Discover Hendy Woods: A Premier Camping Destination in Northern California

Hendy Woods State Park | Introduction

Hendy Woods State Park is located in Northern California. This state park, about a 45-minute drive southeast of the town of Mendocino and situated more inland on Highway 128, boasts two virgin coast redwood forests and the Navarro River, making it an ideal state park for camping. In ancient times, Hendy Woods State Park was inhabited by the Pomo Native Americans, and it later became a logging site. It was not until 1958 that it was designated as a state park to protect the coast redwood forests. Hendy Woods State Park, much like other state parks in California that began to be protected around the same time, is named after a 19th-century landowner, Joshua Hendy.

Coming from the Bay Area, it is about a two and a half hours’ drive and can also be planned as a 2-3 days weekend getaway that includes forest sights and other attractions near Mendocino with an overnight stay in Mendocino. If not staying overnight, planning 2-3 hours for this spot is quite sufficient. The park is precisely located within the range of Northern California’s wine country, Anderson Valley, so those interested in fine wines could consider making a detour to Anderson Valley wineries for wine tasting.

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Hendy Woods State Park | Campgrounds

  • Comfort: ⭐️⭐️⭐️⭐️
  • Space: ⭐️⭐️⭐️⭐️
  • Cleanliness: ⭐️⭐️⭐️⭐️⭐️
  • Convenience: ⭐️⭐️⭐️⭐️
  • Overall Rating: ⭐️⭐️⭐️⭐️

The campgrounds at Hendy Woods State Park are surrounded by coastal redwoods, offering a cool retreat during the summer. The area is spacious enough, and it is frequently ranked among the top ten most popular camping destinations in Northern California. However, it is relatively difficult to find nearby restaurants or gas stations. One would have to travel about half an hour to towns like Mendocino for such amenities, making it more suitable for those looking to immerse themselves in nature. The park features numerous trails that are generally easy, making it perfect for family outings.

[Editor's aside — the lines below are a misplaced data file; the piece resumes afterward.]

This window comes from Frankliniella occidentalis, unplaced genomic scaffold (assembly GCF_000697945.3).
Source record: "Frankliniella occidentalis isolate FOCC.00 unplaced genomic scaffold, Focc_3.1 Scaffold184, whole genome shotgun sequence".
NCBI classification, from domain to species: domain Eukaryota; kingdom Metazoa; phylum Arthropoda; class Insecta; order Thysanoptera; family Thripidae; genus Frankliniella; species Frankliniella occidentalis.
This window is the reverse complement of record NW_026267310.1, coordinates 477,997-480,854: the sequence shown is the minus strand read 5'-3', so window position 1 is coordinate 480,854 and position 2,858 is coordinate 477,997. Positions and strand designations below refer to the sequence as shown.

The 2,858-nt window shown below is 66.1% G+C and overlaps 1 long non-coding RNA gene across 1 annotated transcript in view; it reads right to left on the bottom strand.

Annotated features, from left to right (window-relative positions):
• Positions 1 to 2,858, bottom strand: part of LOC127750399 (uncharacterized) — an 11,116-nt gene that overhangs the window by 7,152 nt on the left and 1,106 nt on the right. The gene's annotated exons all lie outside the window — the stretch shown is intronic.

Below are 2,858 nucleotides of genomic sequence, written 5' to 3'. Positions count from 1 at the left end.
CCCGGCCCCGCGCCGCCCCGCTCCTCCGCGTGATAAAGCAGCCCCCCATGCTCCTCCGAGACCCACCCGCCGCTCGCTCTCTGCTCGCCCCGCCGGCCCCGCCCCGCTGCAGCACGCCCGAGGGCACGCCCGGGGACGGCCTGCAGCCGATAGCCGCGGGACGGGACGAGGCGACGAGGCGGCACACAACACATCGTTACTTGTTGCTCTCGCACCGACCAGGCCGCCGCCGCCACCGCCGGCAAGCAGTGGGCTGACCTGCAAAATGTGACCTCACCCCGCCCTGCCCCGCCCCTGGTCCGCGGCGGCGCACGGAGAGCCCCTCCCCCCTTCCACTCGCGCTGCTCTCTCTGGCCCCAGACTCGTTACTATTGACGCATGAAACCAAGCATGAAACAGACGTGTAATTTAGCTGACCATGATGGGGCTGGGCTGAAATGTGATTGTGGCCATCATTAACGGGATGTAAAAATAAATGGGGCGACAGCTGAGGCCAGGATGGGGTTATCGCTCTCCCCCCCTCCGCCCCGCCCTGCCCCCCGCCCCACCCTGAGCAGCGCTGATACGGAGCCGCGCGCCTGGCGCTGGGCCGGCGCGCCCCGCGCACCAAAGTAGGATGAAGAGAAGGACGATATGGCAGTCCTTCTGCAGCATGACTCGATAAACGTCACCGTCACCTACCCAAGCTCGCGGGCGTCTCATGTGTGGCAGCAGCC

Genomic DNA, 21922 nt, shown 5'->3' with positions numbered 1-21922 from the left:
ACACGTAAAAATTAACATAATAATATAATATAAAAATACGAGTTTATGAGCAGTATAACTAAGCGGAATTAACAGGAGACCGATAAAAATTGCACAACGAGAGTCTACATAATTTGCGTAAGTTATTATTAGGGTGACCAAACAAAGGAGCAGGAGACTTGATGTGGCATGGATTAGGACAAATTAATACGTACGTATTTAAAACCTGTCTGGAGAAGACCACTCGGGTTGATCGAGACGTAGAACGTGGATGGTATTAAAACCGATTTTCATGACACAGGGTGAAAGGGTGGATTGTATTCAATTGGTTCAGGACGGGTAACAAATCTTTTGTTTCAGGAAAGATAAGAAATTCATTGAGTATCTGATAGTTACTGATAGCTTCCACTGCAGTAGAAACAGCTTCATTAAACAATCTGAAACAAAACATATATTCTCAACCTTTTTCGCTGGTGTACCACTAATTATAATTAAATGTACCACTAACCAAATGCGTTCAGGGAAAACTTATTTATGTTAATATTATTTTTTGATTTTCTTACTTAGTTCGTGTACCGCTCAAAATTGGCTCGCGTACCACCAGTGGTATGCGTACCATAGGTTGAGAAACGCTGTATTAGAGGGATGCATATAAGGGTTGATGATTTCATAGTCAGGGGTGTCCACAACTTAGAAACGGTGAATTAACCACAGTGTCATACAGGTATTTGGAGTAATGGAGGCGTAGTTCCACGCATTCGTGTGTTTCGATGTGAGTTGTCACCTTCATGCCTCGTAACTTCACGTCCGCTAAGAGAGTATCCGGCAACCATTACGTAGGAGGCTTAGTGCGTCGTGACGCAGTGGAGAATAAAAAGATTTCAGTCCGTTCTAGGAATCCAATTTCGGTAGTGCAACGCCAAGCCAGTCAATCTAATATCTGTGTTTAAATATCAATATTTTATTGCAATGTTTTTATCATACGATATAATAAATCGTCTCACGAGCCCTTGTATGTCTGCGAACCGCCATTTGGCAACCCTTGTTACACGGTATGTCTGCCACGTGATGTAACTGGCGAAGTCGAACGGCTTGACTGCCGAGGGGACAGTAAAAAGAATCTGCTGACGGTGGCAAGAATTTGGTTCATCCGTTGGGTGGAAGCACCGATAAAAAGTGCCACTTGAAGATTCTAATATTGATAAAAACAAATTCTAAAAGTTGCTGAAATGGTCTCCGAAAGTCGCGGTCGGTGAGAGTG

The park has a total of 92 campsites, and also offers 4 simple cabins for rent.

Big Hendy Grove Trail

Hendy Grove State Park contains two patches of primeval redwood forests, totaling about 80 acres, named Big Hendy and Little Hendy. The most popular trail is the Big Hendy Grover Trail. This trail actually includes several branches, starting from the picnic area in front of the Discovery Trail, and you can choose the route based on your own physical condition. We completed the loop trail connected by the Discovery Trail and the Upper Loop Trail, returning to the starting point covering approximately 1.6 miles, which was more than enough in two hours.

Most of the trail is very gentle, making it suitable for the elderly, children, and the whole family to go on an outing, walking among the coastal redwoods. Ahead, the Discovery Walk has some spots that explain knowledge about the California coastal redwoods. When we went to Redwood National Park before, we learned about it, and it was great to review it here again.

California's coastal redwood forests used to be ten to a hundred times larger than they are now. The dense forests have only been preserved through the efforts of national and state parks. As previously mentioned, Hendy Woods was named after Joshua Hendy, an English-born blacksmith who moved from Texas to California to seek his fortune during the Gold Rush. He built a large sawmill on the Navarro River. The nearby redwood forest's preservation can also be credited to Hendy, who, upon his death in 1891, bequeathed his property to his nephews with the stipulation that they protect this coastal redwood forest. Therefore, despite numerous changes in land ownership, the forest has remained preserved.

Coastal redwoods have strong vitality, and we can see that many trees still stand, bearing fire scars from being burned.

After completing the Discovery trail and still craving more, we naturally proceeded to the upper loop. This forest boasts ancient trees that reach up to 300 feet tall and are 1000 years old, making our walk truly pleasant.

The circular trail allows us to return to the starting point whenever we wish, by simply walking towards the picnic area. As we head back, upon exiting the woods, a wide-open grassland suddenly appears before us. This is the picnic area next to the parking lot where we started, and the scenery is incredibly beautiful and comfortable.

Further reading

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